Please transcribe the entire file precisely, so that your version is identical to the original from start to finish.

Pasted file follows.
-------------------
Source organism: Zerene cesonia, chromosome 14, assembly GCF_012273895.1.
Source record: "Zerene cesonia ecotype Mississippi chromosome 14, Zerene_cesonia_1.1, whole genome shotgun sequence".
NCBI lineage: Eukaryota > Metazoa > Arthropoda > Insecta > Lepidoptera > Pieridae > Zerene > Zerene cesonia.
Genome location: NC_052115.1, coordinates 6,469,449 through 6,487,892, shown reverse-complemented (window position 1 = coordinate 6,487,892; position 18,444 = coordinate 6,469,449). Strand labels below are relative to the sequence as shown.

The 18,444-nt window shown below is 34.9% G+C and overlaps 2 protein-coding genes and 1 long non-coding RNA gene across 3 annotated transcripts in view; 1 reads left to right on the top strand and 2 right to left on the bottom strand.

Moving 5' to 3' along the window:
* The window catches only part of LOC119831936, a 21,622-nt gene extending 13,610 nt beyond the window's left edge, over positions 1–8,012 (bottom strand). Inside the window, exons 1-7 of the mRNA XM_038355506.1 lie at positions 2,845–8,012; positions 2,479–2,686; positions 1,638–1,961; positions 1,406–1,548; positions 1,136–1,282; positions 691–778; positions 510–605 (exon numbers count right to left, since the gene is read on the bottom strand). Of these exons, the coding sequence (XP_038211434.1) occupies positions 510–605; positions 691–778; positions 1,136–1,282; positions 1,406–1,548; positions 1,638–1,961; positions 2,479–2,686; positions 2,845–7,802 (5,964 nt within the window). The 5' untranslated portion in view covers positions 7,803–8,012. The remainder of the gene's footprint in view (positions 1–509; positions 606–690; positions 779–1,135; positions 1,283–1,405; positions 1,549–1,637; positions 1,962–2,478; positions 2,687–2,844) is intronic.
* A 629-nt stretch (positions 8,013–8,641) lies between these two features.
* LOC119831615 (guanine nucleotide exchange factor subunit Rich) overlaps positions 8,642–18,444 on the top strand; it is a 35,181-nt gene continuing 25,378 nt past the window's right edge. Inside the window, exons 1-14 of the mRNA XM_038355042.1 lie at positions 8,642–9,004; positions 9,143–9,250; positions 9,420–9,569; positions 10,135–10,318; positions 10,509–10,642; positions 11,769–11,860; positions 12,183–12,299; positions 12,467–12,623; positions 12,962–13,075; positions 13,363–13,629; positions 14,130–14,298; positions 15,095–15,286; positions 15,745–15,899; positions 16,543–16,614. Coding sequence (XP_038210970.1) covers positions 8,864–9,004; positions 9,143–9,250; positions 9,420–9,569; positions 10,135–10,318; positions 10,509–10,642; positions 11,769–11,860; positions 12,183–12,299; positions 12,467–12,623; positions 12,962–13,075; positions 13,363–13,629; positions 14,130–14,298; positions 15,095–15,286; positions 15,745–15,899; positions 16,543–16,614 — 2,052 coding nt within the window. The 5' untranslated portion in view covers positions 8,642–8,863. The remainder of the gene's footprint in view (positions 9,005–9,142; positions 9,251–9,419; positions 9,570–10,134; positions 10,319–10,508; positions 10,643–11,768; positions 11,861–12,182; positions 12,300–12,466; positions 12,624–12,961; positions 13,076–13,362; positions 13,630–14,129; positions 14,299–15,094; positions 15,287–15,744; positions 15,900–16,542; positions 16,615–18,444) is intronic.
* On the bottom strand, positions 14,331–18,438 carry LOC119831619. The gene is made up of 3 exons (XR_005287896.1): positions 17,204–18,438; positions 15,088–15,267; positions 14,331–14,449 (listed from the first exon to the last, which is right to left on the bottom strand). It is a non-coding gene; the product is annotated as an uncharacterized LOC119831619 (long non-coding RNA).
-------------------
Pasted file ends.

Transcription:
Source organism: Zerene cesonia, chromosome 14, assembly GCF_012273895.1.
Source record: "Zerene cesonia ecotype Mississippi chromosome 14, Zerene_cesonia_1.1, whole genome shotgun sequence".
NCBI lineage: Eukaryota > Metazoa > Arthropoda > Insecta > Lepidoptera > Pieridae > Zerene > Zerene cesonia.
Genome location: NC_052115.1, coordinates 6,469,449 through 6,487,892, shown reverse-complemented (window position 1 = coordinate 6,487,892; position 18,444 = coordinate 6,469,449). Strand labels below are relative to the sequence as shown.

The 18,444-nt window shown below is 34.9% G+C and overlaps 2 protein-coding genes and 1 long non-coding RNA gene across 3 annotated transcripts in view; 1 reads left to right on the top strand and 2 right to left on the bottom strand.

Moving 5' to 3' along the window:
* The window catches only part of LOC119831936, a 21,622-nt gene extending 13,610 nt beyond the window's left edge, over positions 1–8,012 (bottom strand). Inside the window, exons 1-7 of the mRNA XM_038355506.1 lie at positions 2,845–8,012; positions 2,479–2,686; positions 1,638–1,961; positions 1,406–1,548; positions 1,136–1,282; positions 691–778; positions 510–605 (exon numbers count right to left, since the gene is read on the bottom strand). Of these exons, the coding sequence (XP_038211434.1) occupies positions 510–605; positions 691–778; positions 1,136–1,282; positions 1,406–1,548; positions 1,638–1,961; positions 2,479–2,686; positions 2,845–7,802 (5,964 nt within the window). The 5' untranslated portion in view covers positions 7,803–8,012. The remainder of the gene's footprint in view (positions 1–509; positions 606–690; positions 779–1,135; positions 1,283–1,405; positions 1,549–1,637; positions 1,962–2,478; positions 2,687–2,844) is intronic.
* A 629-nt stretch (positions 8,013–8,641) lies between these two features.
* LOC119831615 (guanine nucleotide exchange factor subunit Rich) overlaps positions 8,642–18,444 on the top strand; it is a 35,181-nt gene continuing 25,378 nt past the window's right edge. Inside the window, exons 1-14 of the mRNA XM_038355042.1 lie at positions 8,642–9,004; positions 9,143–9,250; positions 9,420–9,569; positions 10,135–10,318; positions 10,509–10,642; positions 11,769–11,860; positions 12,183–12,299; positions 12,467–12,623; positions 12,962–13,075; positions 13,363–13,629; positions 14,130–14,298; positions 15,095–15,286; positions 15,745–15,899; positions 16,543–16,614. Coding sequence (XP_038210970.1) covers positions 8,864–9,004; positions 9,143–9,250; positions 9,420–9,569; positions 10,135–10,318; positions 10,509–10,642; positions 11,769–11,860; positions 12,183–12,299; positions 12,467–12,623; positions 12,962–13,075; positions 13,363–13,629; positions 14,130–14,298; positions 15,095–15,286; positions 15,745–15,899; positions 16,543–16,614 — 2,052 coding nt within the window. The 5' untranslated portion in view covers positions 8,642–8,863. The remainder of the gene's footprint in view (positions 9,005–9,142; positions 9,251–9,419; positions 9,570–10,134; positions 10,319–10,508; positions 10,643–11,768; positions 11,861–12,182; positions 12,300–12,466; positions 12,624–12,961; positions 13,076–13,362; positions 13,630–14,129; positions 14,299–15,094; positions 15,287–15,744; positions 15,900–16,542; positions 16,615–18,444) is intronic.
* On the bottom strand, positions 14,331–18,438 carry LOC119831619. The gene is made up of 3 exons (XR_005287896.1): positions 17,204–18,438; positions 15,088–15,267; positions 14,331–14,449 (listed from the first exon to the last, which is right to left on the bottom strand). It is a non-coding gene; the product is annotated as an uncharacterized LOC119831619 (long non-coding RNA).